Five Oakland A’s players already in the system who could be around for the 2027 Las Vegas roster

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Nevada Gov. Joe Lombardo announced on Wednesday that Las Vegas lawmakers and the Athletics have reached a tentative agreement on a bill for public financing on a new stadium that would be located near the Strip. The bill will now be advanced to the state legislature as part of the next step in the A’s attempt to relocate from Oakland. 

Provided the A’s do gain approval, first from Nevada’s legislature and then eventually from Major League Baseball’s 29 other franchise owners, their stated desire is to begin construction on the new ballpark sometime next year with an eye on moving in ahead of the 2027 season. Of course, even the best-laid plans can be disrupted by construction and bureaucratic delays, so it’s possible the A’s timeline is pushed back. (Do note that the A’s lease at the Oakland Coliseum expires after next season, meaning they may relocate to Las Vegas early and play in a minor-league park.)

Assuming this all gets done and the A’s do become the second MLB franchise in recent history to relocate across state lines, they’re certain to have a significantly different look by the time the Las Vegas era begins. After all, the current A’s have a laughable 10-40 record and a worse-than-expected farm system, both the byproduct of indifferent ownership and management. Factor in how they were one of the biggest losers of MLB’s initial draft lottery, dropping from pick No. 2 to pick No. 6, and it’s fair to write that this team looks to be a few years away from being a few years away.


We here at CBS Sports figure that reality, plus the news of their tentative agreement, would make for the opportune time to conduct a thought experiment. Specifically, we’ve highlighted the five players currently in the organization who we feel have the best odds of being part of the roster when they open the new ballpark in Vegas. Do note that this is more of an art than a science, and that the players are ranked in descending order of perceived sticking power. Now, let’s get to it.

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That’s right, we think the A’s player likeliest to be part of their ballpark-opening ceremonies hasn’t even played in the majors yet. Soderstrom, the 26th pick in the 2020 draft, has hit .272/.320/.519 with eight home runs in 38 Triple-A games. He’s been well-regarded by scouts dating back to his amateur days, with the expectation being that he should develop into a middle-of-the-order thumper. Soderstrom does have a free-swinging approach, which could cause him some growing pains once he reaches the majors, and the A’s have yet to settle on a true defensive home for him: he’s split his defensive duties between first base and catcher this year. It’s fair to think he’s more likely to end up at the cold corner long-term.

Ruiz was the key piece the Athletics received over the offseason in return for Sean Murphy. He’s since hit .284/.344/.376 (108 OPS+) this season with a home run and 25 stolen bases in his first 50 games. Ruiz has top-notch speed and range in the outfield,  though it’s to be seen if he can maintain his offensive pace. The smart money would seem to be on “no” given that he ranks in the 1st percentile in exit velocity and in the 4th percentile in walk rate. Ruiz has been struck by an alarmingly high rate of pitches (10 in 219 plate appearances), and he wouldn’t be the first player whose magnetic nature helps buoy an otherwise empty on-base percentage. At minimum, Ruiz’s dynamic traits should allow him to remain an entertaining player to watch.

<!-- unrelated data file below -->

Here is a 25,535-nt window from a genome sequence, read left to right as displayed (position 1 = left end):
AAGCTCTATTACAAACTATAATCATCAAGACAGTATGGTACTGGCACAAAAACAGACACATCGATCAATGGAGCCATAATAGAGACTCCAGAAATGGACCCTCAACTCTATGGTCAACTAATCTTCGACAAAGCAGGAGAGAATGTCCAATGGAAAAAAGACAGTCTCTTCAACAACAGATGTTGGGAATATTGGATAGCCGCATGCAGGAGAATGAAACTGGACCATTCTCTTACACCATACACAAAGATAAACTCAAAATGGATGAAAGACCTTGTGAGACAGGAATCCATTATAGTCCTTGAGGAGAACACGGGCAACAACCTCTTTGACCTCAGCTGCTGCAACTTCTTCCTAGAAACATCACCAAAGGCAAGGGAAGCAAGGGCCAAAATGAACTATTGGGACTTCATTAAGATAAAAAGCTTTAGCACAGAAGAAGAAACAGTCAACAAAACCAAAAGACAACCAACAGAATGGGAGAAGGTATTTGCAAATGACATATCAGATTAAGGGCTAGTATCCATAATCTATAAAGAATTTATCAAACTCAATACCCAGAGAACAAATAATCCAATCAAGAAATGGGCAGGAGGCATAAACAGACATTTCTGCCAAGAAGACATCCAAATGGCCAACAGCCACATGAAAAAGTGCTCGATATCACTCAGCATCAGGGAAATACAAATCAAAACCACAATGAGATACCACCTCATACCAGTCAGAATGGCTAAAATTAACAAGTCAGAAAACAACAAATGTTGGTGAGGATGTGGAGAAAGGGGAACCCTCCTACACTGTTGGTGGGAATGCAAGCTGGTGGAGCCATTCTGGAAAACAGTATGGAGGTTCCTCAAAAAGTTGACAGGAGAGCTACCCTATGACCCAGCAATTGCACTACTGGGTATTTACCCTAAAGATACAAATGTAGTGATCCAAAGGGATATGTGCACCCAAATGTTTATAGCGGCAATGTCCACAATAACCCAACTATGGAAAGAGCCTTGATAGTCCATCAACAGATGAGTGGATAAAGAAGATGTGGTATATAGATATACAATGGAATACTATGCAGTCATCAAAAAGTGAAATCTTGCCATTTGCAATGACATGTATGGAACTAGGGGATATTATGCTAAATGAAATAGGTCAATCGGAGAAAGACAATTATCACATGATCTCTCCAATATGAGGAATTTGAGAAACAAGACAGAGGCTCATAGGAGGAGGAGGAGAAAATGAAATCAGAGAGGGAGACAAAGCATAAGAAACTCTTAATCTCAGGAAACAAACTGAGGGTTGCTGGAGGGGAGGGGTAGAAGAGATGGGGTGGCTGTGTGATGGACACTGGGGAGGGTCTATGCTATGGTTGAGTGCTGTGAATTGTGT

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It’s always hard to find even adequate catching, and that truth bolsters Langeliers’ chances of sticking around for the long haul. He’s batted .213/.287/.400 (95 OPS+) with seven home runs in his first 42 games this season. His offensive game has been as advertised: above-average strength overcoming a significant amount of swing and miss. Defensively, Langeliers was supposed to be a good catch-and-throw backstop. The “throw” part has been fine, but it’s worrisome that he ranks in the 7th percentile in framing, per Statcast. Again, the positional scarcity is such that it might not matter. 

Miller impressed in four big-league starts earlier this year before landing on the injured list with a mild UCL strain — yes, that’s the Tommy John ligament. Ruh roh. Miller has impressive stuff, including an upper-90s fastball, and would rank higher based on sheer talent and upside. Unfortunately, he’s been plagued by physical woes. To wit, he’s pitched in just 15 games total since being drafted in 2021. Players don’t tend to get healthier with age, but we — and the A’s — hope that Miller proves to be an exception.

We’re rounding out our list with another player yet to make their big-league debut. Gelof has rebounded from a slow start to bat .275/.407/.468 in 31 Triple-A games. He’s a patient hitter willing to work deep counts, and as a result he’s either walked or struck out in 45% of his plate appearances. We do have concerns about the amount of swing and miss present in his game, particularly versus left-handed pitchers (he’s sporting a 44% whiff rate against them this year). Still, he’s produced at every rung of the minor-league ladder, and the A’s figure to give him ample opportunity to figure things out against big-league pitching. Gelof should reach The Show sometime soon.

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